American Society of Clinical Oncology Issues New Guidance on Cannabis and Cannabinoid Use in Adults With Cancer

June 25 2024

Many Americans, including patients with cancer, use cannabis and cannabinoids. In response to this reality, ASCO has issued a guideline for clinicians, adults with cancer, caregivers, and researchers on their medical use.1 The recommendations cover all cancer types and address products ranging from synthetic cannabinoids to full-spectrum cannabis.

“This guideline clearly states that cannabis and cannabinoids can be medicinal in oncology and also lays bare where the holes lie in the scientific evidence. I hope the [recommendations] serve as a clarion call for researchers to systemically plug the knowledge gaps evaluating cannabis therapeutics in oncology,” said Guideline Co-Chair Ilana Braun, MD, of the Dana-Farber Cancer Institute.

Ilana Braun, MD

Ilana Braun, MD

Current data suggest that about 20% to 40% of adults with cancer report cannabis use.2-7 The cannabis plant has hundreds of compounds, with most research focused on delta-9-tetrahydrocannabinol (THC) and cannabidiol (CBD). Although cannabis has clear medicinal benefits, its use has outpaced the clinical research informing the care of people living with cancer. In addition, less than one-third of oncology clinicians feel confident making clinical recommendations about cannabis and cannabinoids with their patients, who often go to nonmedical sources, including staff at their cannabis dispensary, for advice.8,9

“I have had multiple patients with cancer who have tried cannabis for the first time at the urging of one of their well-intentioned loved ones and then experienced bad side effects, which may even include ending up in the emergency department,” said Guideline Co-Chair Eric Roeland, MD, FAAHPM, of the Oregon Health & Science University Knight Cancer Institute.

Eric Roeland, MD, FAAHPM

Eric Roeland, MD, FAAHPM

ASCO convened a guideline Expert Panel that culled through 366 publications to identify 13 systematic literature reviews, 4 randomized controlled trials, and 1 cohort study on the efficacy and safety of cannabis and cannabinoids in adults with cancer. The final recommendations provide strategies for open, nonjudgmental communication between clinicians and their patients about cannabis and cannabinoids.

“Clinicians should be open to talking about cannabis and cannabinoid use, because our patients are already using them, and we do have evidence regarding their use in certain areas,” Dr. Roeland said.

The guideline states that clinicians should recommend against patients using cannabis or cannabinoids as a cancer-directed treatment unless doing so is within the context of a clinical trial. For other uses, the greatest level of evidence supports the potential use of cannabis and/or cannabinoids in improving refractory, chemotherapy-induced nausea and vomiting in conjunction with standard-of-care antiemetic regimens. The guideline also notes insufficient data verifying cannabis and cannabinoid safety and efficacy in other areas of supportive care.

“Empirically supported indications [for cannabis and cannabinoids] are narrow in oncology and mainly include chemotherapy-induced nausea and vomiting when standard treatments don’t work well enough,” Dr. Braun said.

The guideline also calls for more research on cannabis and cannabinoid use for adults with cancer, and, fortunately, more studies are underway. For example, Dr. Braun’s research team at Dana-Farber is assessing oral CBD oil in managing cancer scan–related anxiety.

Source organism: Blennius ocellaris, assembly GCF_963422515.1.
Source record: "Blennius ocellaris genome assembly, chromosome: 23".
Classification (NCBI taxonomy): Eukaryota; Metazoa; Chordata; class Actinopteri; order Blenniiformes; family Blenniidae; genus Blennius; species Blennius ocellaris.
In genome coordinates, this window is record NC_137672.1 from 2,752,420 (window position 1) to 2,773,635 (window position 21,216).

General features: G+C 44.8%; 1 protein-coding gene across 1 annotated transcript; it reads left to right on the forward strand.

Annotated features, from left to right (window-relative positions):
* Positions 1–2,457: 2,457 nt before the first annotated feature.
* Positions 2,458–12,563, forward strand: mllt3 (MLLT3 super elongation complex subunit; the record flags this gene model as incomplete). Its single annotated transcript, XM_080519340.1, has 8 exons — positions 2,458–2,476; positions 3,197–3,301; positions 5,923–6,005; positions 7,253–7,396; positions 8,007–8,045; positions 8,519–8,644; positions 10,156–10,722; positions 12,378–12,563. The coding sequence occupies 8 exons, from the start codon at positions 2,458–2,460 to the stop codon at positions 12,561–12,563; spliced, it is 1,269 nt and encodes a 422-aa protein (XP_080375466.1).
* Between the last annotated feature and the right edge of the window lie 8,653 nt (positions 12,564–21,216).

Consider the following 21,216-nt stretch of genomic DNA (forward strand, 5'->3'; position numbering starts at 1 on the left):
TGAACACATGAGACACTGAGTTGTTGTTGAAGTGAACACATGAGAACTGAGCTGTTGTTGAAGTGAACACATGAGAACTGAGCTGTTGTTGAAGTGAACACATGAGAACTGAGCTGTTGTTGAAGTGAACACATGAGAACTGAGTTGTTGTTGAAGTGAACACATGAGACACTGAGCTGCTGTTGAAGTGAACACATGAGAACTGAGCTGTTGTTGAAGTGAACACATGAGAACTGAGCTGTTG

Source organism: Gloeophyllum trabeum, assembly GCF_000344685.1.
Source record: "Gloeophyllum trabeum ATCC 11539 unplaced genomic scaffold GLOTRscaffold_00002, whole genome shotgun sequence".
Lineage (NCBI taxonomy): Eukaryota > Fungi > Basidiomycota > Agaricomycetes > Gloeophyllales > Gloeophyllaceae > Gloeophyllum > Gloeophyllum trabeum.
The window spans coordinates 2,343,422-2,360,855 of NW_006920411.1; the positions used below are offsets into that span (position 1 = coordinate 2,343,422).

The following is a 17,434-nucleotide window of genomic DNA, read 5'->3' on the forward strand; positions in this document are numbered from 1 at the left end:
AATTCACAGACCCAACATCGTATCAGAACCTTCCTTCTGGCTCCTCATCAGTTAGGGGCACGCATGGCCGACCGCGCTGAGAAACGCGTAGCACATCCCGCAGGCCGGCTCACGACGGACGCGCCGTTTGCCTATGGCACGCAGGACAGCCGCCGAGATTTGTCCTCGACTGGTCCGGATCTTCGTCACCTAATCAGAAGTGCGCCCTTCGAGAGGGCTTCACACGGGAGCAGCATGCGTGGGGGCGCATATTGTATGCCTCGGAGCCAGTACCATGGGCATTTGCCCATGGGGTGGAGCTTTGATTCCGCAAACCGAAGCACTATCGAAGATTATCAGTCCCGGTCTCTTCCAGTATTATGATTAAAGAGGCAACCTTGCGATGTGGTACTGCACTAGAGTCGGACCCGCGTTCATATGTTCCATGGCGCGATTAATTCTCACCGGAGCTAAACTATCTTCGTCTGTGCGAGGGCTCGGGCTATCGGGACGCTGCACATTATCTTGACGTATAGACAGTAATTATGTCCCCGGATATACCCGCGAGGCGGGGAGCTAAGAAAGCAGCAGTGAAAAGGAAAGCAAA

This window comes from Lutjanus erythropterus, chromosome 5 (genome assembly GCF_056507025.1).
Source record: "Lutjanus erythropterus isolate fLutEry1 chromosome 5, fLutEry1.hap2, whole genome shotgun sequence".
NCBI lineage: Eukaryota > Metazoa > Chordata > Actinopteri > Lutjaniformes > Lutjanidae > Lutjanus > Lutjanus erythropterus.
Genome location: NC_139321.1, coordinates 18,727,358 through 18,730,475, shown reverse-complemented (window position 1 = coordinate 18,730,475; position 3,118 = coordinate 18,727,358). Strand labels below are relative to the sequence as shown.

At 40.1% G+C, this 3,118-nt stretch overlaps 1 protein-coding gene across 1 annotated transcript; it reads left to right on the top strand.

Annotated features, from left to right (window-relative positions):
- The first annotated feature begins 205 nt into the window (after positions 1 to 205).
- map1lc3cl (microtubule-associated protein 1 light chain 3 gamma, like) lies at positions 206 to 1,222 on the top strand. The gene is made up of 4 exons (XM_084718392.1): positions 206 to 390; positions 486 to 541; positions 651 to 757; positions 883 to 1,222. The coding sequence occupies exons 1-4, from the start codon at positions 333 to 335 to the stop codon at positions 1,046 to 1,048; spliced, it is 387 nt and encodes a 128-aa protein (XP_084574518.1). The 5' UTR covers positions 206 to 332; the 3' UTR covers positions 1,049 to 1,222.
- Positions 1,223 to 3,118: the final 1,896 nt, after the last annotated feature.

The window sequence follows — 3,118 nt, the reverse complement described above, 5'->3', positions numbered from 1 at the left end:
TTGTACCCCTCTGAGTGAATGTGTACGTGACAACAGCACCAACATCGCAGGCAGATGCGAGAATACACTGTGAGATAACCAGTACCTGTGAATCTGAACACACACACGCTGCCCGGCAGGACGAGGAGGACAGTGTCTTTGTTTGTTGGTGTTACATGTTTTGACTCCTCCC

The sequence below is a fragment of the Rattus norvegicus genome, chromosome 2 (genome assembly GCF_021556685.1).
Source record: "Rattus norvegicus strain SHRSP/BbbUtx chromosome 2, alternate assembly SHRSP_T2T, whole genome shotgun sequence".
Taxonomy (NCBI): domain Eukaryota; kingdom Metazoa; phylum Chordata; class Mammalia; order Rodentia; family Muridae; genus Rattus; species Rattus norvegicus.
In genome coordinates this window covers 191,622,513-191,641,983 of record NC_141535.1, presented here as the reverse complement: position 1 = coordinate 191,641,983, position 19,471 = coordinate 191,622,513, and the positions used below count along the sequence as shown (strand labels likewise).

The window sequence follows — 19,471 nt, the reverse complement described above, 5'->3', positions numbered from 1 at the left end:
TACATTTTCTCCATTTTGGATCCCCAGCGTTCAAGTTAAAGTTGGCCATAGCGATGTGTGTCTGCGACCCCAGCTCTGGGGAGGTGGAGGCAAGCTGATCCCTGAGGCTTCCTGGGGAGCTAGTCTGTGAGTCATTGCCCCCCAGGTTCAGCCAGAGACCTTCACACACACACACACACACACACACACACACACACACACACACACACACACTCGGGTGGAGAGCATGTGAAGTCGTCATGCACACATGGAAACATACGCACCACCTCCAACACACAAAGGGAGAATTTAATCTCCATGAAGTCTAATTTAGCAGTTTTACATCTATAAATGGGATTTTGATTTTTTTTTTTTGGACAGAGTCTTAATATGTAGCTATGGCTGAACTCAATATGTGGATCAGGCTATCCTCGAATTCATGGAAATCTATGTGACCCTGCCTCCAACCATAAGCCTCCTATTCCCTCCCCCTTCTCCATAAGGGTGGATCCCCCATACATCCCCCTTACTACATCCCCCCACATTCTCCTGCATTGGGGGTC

“Cannabis and cannabinoid trials are being carried out in different places around the globe, including Australia,” Dr. Braun added.

As more studies are completed, Dr. Roeland noted, he anticipates further updates to the guideline. “I’m very excited this is going to be the first of many iterations of this guideline, and [I] am very hopeful ongoing high-quality research will inform best practices in the future,” he said.


1. Braun IM, Bohlke K, Abrams DI, et al: Cannabis and cannabinoids in adults with cancer: ASCO guideline. J Clin Oncol. March 13, 2024 (early release online).

2. Azizoddin DR, Cohn AM, Ulahannan SV, et al: Cannabis use among adults undergoing cancer treatment. Cancer 129:3498-3508, 2023.

3. Pergam SA, Woodfield MC, Lee CM, et al: Cannabis use among patients at a comprehensive cancer center in a state with legalized medicinal and recreational use. Cancer 123:4488-4497, 2017.

4. Weiss MC, Hibbs JE, Buckley ME, et al: A Coala-T-Cannabis Survey Study of breast cancer patients’ use of cannabis before, during, and after treatment. Cancer 128:160-168, 2022.

5. Salz T, Meza AM, Chino F, et al: Cannabis use among recently treated cancer patients: Perceptions and experiences. Support Care Cancer 31:545, 2023.

6. Worster B, Ashare R, Meghani SH, et al: Prevalence and perceptions of cannabis use among racially diverse patients with cancer pain: Results from a multi-site survey. J Clin Oncol 40(16 suppl):12125, 2022.

7. McClure EA, Walters KJ, Tomko RL, et al: Cannabis use prevalence, patterns, and reasons for use among patients with cancer and survivors in a state without legal cannabis accessSupport Care Cancer 31:429, 2023.

8. Braun IM, Wright A, Peteet J, et al: Medical oncologists’ beliefs, practices, and knowledge regarding marijuana used therapeutically: A nationally representative survey study. J Clin Oncol 36:1957-1962, 2018.

9. Braun IM, Nayak MM, Roberts JE, et al: Backgrounds and trainings in cannabis therapeutics of dispensary personnel. JCO Oncol Pract 18:e1787-e1795, 2022.

Originally published in ASCO Daily News. © American Society of Clinical Oncology. ASCO Daily News, March 14, 2024. All rights reserved.


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